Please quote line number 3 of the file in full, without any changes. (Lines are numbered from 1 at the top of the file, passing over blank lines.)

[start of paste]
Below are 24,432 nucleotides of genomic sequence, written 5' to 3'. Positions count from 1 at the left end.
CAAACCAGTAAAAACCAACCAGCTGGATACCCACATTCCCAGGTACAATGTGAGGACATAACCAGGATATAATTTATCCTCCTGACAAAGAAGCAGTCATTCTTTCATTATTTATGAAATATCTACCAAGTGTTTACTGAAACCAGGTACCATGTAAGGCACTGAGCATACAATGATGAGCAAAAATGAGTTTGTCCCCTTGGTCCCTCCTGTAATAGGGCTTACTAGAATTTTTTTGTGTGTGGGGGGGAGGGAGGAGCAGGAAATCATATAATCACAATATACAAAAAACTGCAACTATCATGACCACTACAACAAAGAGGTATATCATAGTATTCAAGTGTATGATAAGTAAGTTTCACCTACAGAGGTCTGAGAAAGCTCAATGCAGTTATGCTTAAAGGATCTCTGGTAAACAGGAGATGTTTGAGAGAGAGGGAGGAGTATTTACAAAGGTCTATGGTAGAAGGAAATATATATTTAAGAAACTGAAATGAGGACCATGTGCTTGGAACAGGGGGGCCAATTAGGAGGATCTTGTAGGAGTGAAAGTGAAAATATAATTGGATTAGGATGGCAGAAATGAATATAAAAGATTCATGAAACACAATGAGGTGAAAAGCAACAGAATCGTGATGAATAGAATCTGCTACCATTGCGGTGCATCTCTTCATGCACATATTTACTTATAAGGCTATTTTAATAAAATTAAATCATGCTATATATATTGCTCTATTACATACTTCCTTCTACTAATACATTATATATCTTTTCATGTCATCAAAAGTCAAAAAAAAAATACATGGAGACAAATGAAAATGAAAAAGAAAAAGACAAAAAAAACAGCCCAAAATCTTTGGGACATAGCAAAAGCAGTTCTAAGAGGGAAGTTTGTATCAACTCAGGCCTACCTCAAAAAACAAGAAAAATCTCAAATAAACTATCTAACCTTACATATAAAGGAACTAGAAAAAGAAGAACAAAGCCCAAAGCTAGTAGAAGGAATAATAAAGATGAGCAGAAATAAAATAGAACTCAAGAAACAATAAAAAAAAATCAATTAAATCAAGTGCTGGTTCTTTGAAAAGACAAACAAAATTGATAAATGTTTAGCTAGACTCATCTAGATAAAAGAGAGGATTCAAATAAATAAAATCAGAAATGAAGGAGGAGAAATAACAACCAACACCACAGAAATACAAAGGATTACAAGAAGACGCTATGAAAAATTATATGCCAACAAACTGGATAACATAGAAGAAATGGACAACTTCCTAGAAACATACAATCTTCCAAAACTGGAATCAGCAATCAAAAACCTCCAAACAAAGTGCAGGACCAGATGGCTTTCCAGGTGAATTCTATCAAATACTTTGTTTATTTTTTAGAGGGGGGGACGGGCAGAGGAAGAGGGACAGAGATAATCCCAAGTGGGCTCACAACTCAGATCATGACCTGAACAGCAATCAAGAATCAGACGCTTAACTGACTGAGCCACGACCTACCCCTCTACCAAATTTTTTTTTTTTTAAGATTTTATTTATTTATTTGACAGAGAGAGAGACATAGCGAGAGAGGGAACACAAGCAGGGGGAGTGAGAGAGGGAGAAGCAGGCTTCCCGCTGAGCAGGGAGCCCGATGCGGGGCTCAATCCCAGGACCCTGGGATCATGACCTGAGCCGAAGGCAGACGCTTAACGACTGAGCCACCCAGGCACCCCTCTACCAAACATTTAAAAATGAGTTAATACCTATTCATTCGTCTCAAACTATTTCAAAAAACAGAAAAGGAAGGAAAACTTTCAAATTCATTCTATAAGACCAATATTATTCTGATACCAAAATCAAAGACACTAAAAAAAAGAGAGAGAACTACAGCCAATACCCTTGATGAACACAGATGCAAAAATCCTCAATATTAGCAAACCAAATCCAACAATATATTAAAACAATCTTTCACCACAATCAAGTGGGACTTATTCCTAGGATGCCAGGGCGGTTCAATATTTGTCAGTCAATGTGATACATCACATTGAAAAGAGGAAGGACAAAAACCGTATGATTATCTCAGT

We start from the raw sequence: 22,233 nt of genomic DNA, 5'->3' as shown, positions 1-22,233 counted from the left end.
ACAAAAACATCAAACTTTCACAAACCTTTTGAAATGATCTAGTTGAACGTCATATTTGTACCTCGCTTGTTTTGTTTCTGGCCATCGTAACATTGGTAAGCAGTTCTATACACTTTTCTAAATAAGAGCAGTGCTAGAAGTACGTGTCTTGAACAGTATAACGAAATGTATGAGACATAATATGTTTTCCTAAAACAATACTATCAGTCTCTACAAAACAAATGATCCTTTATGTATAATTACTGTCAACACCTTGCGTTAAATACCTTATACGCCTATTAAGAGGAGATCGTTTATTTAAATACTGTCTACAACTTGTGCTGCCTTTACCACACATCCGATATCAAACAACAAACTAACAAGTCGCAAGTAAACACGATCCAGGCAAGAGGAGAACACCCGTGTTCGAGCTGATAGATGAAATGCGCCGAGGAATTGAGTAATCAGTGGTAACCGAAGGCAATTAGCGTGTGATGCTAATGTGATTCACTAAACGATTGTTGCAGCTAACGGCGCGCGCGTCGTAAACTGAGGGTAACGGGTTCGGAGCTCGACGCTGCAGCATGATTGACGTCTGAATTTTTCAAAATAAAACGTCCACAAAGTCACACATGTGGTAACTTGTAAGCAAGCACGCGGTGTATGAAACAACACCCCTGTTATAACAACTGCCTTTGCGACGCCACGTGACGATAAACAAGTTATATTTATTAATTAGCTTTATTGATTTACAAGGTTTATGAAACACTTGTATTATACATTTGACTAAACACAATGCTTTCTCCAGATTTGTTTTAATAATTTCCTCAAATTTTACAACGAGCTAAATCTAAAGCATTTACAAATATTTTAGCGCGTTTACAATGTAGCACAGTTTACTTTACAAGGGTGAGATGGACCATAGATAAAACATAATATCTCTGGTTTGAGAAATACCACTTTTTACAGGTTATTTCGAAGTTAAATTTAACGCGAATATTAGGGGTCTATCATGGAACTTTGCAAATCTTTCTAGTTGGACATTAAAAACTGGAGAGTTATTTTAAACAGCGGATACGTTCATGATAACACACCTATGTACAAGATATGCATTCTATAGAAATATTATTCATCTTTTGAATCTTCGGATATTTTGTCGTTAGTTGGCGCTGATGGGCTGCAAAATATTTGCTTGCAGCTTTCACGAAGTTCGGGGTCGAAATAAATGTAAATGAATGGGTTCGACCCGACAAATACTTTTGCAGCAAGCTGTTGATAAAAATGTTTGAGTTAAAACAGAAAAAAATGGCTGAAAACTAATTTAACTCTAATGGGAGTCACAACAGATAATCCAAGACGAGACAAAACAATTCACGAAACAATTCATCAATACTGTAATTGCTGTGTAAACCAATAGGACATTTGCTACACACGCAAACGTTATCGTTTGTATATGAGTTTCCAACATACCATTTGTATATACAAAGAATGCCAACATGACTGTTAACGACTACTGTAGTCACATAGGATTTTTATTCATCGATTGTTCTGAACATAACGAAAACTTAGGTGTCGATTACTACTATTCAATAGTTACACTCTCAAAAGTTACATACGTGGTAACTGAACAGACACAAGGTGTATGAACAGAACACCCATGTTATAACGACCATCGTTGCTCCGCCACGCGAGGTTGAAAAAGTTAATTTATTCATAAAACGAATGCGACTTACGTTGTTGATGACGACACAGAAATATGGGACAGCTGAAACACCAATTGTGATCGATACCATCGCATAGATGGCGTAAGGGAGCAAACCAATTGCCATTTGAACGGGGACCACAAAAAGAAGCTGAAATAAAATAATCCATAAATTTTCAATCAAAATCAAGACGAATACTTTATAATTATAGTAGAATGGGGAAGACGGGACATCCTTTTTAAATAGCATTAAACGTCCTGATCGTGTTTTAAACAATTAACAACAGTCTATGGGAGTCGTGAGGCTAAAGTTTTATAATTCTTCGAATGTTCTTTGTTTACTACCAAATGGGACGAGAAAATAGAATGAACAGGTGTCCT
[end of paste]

We start from the raw sequence: 22,233 nt of genomic DNA, 5'->3' as shown, positions 1-22,233 counted from the left end.